Move over Pier One Imports, the goliath of the import furniture market has invaded Philly. IKEA, the Swedish furniture superstore, announced its arrival with the grand opening of its gigantic warehouse showroom on August 25.
Located at 2206 S. Columbus Blvd., IKEA is the most recent addition to the United States, where a demand has grown for budget furniture. With a fresh, hip image and low prices to accommodate thin wallets, IKEA has quickly become a favorite of college students or recent grads looking for unique décor at a dirt-cheap price.
The idea of offering furniture for a young crowd is nothing new, but no one has perfected the art like IKEA. The expansion into the United States has come swiftly and with overwhelming force, as IKEA now has stores in 24 locations across the country.
Previously, Philadelphians had to trek to the Conshohocken store, which replaced the Plymouth Meeting location, the first in the country.
Boasting 311,000 square feet of showroom floor space on a sprawling 21 acres, IKEA Philadelphia offers a seemingly endless selection of couches, cabinets, lamps, beds, tables, and just about any other piece of contemporary furniture you can imagine.
The important thing cash-strapped college students need to know is what they can get at IKEA, and for how much. IKEA offers more bang for your buck than any other furniture store you are going to find.
If you are not one of those lucky enough to get campus housing, you have a small apartment you need to outfit on an equally small budget.
You might be surprised with what you can get for $200 at IKEA. The names may be unpronounceable, but the prices will speak for themselves.
For starters, you will need something to put your clothes in. Try the Robin, a three-drawer chest, for $59, and unless you are into standing while you eat, you will need a table and some chairs. The stylish Ingo and the contempo IKEA/PS Rivo both check in at a measly $49. Don’t forget to add a few Stefan chairs for $20 a piece.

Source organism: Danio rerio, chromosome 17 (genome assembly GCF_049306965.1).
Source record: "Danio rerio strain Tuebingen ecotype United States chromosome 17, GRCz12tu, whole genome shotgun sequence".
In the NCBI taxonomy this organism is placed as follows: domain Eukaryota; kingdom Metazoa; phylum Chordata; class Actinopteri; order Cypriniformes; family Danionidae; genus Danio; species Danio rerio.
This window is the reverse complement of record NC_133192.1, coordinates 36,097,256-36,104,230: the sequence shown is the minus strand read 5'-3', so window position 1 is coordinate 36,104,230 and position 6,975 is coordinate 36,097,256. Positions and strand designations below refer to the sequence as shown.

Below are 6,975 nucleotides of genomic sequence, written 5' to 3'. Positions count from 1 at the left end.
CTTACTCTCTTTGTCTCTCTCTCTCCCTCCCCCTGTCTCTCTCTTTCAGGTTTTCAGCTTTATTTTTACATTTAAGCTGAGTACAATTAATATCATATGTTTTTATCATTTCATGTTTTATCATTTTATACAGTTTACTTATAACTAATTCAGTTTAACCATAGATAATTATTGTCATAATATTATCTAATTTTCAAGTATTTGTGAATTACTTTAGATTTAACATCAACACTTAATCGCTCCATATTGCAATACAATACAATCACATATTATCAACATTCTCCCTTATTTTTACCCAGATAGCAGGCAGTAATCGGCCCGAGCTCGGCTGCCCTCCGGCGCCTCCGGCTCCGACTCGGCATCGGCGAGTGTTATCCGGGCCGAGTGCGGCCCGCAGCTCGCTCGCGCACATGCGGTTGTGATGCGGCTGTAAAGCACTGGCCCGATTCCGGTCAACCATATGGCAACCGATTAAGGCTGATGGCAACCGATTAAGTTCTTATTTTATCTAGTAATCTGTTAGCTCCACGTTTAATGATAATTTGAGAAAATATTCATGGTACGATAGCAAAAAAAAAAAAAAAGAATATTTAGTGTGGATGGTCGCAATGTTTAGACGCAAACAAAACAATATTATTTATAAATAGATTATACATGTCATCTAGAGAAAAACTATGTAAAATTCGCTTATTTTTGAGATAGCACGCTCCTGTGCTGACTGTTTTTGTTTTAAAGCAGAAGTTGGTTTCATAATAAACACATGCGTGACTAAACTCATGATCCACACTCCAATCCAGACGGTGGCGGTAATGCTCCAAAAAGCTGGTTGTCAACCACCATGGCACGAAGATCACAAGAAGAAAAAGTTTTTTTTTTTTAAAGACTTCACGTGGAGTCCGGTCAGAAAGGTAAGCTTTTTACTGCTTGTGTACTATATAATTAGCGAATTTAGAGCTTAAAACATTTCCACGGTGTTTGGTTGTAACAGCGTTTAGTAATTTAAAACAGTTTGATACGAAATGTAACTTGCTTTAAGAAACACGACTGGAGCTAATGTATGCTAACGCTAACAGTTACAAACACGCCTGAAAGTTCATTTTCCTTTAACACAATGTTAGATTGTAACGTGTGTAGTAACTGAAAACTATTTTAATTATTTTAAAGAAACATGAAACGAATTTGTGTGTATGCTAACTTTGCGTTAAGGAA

For something to plop down on for a night of studying, or more realistically, a night in front of the television, try the oddly-shaped but inviting Rolig at $50.
These are just a few of the choices you have, and the since the IKEA showroom is so large, you will be able to find something to meet your desires and your budget while getting in some much needed exercise on the walk around the behemoth showroom.
“It’s amazing how big the store really is,” said Stephanie Swanson, a junior at Drexel. “It’s really cool that we have one in Philly now.”
For those in the dorms with less room to fill, IKEA offers dorm room essentials at costs most competitors simply cannot match.
How about a wastebasket for the seven printouts of that term paper that were not just right? The price of the Fniss tips the scales at a whopping $.99. Summera notebooks can be found at the same price.
Need some cushioning on that plywood mattress the university has so graciously provided you with? Grab a Granat pillow, or a shopping cart full of them, at $4 each. And since the space under your bed has already become a disorganized mass of clothes, papers and god-knows-what, try organizing it in some of the Vessla storage crates in stylish colors and textures, also $4 each.
There really is no end to the choices that you can find, and chances are you will have to decide between a few things you actually like. You can feel free to splurge without the guilt of doing so at a more expensive store.
The opening of the new IKEA is not just significant for students. Take a look at the parking lot of the new store, and it might seem like the entire city of Philadelphia is there. While the effect on the economy of the surrounding area will no doubt be positive, many residents contend that traffic will become a problem in the already busy, industrialized area.
Part of the Goldberg Group’s new Columbus Commons shopping center, IKEA is expected to be the cornerstone of a brand new shopping megalopolis on Columbus Boulevard. For the most part, locals are embracing the revival of their neighborhood. IKEA is located on the run-down site of the former CSX rail yard, and roughly 20 percent of the estimated 380 employees are from South Philly.
“Our fellow neighbors in the Philadelphia area have welcomed us with open arms,” said Allesandra Taffe, store manager at the Philadelphia grand opening. “We know that IKEA Philly visitors will be able to achieve the home of their dreams with so many inspirational design ideas.”
IKEA is making quite a splash with the community and the furniture-buying public of Philadelphia, and with good reason. Like the rest of the city, you should check it out. Just make sure you have at least a dollar, and you are bound to leave with something good.
Ross Bercik can be reached at firstname.lastname@example.org.